(CN) – A lawsuit accusing a hospital worker of secretly recording a conversation in which her co-workers criticized hospital administration is headed to trial. The 7th Circuit said the claims “boil down to a swearing contest and should not have been resolved on summary judgment.”
The federal appeals panel in Chicago overturned a federal judge’s ruling for Iroquois Memorial Hospital, its board of trustees and CEO, and employee Susan Freed, who were accused of violating the Wiretap Act.
The lawsuit had been filed by hospital employees Valerie McCann and Dr. Leslie Lindberg, who claimed their conversation expressing dissatisfaction with hospital CEO Stephen Leurck and the reorganization of the radiology department was recorded by a dictation machine in Lindberg’s office without their knowledge or permission.
The recording was transcribed and ultimately made its way to Leurck and the board of trustees.
Lindberg was disciplined, and McCann was banned from the hospital completely. Leurck allegedly told doctors to stop sending their radiology work to Lindberg.
McCann and Lindberg accused Freed of entering Lindberg’s office, intentionally turning on the dictation machine, and later handing over the transcript to administration.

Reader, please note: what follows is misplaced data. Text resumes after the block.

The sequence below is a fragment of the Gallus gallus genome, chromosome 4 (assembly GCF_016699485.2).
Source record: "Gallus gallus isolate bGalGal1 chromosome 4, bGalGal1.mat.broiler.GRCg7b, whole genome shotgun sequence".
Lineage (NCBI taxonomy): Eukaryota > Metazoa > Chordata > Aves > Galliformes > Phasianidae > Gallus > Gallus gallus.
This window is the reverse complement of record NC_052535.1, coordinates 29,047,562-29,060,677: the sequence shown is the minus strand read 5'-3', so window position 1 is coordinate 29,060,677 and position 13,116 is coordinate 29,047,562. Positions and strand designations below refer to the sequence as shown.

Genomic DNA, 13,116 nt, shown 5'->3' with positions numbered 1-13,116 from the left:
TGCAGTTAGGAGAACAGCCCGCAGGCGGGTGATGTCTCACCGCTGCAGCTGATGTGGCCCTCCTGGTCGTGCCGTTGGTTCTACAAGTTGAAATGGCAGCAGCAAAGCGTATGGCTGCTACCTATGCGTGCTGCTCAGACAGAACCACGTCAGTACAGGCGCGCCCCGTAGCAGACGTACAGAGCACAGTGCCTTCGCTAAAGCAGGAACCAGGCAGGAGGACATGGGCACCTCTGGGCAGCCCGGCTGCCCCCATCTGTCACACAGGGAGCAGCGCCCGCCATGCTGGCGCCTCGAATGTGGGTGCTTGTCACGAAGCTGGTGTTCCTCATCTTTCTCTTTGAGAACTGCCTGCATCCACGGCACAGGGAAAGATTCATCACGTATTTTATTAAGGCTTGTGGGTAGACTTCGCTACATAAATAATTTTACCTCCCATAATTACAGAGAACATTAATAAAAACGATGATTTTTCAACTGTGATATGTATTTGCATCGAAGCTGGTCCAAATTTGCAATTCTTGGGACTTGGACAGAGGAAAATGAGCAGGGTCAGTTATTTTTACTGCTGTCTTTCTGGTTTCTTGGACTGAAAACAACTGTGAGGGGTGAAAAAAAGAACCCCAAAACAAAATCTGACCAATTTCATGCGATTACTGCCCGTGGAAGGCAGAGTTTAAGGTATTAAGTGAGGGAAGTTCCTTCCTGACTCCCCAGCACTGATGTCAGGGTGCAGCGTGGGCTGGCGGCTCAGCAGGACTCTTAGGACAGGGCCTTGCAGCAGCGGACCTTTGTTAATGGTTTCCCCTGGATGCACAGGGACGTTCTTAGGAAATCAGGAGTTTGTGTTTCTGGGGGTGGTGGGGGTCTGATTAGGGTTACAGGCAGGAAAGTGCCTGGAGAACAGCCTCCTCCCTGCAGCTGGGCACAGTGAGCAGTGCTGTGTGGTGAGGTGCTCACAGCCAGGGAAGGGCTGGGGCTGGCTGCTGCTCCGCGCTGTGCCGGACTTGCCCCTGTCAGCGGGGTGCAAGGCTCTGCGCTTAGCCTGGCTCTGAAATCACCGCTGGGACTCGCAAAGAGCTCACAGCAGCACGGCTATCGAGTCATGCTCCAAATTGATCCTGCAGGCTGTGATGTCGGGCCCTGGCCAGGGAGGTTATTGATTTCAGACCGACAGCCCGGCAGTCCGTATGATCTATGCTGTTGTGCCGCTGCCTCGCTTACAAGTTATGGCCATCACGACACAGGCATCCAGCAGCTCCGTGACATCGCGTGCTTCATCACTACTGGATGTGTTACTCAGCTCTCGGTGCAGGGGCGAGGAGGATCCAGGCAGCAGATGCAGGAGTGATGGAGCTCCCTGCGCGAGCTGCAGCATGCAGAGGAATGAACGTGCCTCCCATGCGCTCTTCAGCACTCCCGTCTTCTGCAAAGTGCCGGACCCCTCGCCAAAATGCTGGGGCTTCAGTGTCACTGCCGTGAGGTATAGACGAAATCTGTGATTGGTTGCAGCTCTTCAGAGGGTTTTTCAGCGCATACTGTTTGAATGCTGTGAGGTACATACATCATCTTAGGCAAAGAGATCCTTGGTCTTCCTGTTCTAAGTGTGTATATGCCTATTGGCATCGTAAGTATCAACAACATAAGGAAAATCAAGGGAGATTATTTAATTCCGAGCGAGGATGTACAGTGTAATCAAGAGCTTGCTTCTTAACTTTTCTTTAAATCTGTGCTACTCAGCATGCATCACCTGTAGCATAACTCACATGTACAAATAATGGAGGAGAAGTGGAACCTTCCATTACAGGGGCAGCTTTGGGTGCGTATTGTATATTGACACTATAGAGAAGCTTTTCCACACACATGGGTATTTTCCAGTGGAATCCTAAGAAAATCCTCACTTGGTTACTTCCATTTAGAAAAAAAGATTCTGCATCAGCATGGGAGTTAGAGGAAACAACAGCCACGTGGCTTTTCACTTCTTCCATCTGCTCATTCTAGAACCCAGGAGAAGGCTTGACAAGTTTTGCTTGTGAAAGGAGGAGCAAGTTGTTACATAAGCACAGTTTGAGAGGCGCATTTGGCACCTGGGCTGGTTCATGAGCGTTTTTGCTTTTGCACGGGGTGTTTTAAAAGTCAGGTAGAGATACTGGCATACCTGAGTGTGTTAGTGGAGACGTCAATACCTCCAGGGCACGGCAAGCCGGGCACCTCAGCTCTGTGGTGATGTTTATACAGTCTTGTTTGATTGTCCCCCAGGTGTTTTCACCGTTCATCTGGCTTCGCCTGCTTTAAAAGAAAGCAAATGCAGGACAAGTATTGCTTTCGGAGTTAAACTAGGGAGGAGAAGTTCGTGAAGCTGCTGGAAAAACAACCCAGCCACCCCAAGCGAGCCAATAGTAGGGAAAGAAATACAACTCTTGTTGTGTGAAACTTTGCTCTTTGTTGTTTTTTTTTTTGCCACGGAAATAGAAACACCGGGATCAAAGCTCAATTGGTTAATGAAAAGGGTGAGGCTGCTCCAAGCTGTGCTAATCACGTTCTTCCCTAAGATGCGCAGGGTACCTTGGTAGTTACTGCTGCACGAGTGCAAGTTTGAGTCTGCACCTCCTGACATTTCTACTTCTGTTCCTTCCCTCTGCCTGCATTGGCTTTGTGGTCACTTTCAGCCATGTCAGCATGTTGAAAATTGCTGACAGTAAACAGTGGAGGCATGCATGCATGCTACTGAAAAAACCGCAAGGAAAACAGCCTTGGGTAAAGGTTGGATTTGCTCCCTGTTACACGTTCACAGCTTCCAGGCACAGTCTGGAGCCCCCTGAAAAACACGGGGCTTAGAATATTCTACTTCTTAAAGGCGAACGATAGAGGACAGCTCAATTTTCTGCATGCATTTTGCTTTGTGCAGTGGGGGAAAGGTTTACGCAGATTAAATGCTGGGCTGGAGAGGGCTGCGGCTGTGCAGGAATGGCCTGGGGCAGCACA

They claimed the recording had been illegally obtained, disclosed and used against them.
A federal judge granted summary judgment to the hospital defendants after determining that Freed had not turned on the machine, based on inferences from the recording.
But Circuit Judge Ilana Rovner vacated the decision as it applied to Freed and the hospital, saying a trial was necessary to determine if Freed turned on the dictation machine.
“We conclude that the claims against Freed and the hospital boil down to a swearing contest and should not have been resolved on summary judgment,” Rovner wrote.
The court affirmed dismissal of the claims against Leurck and the trustees.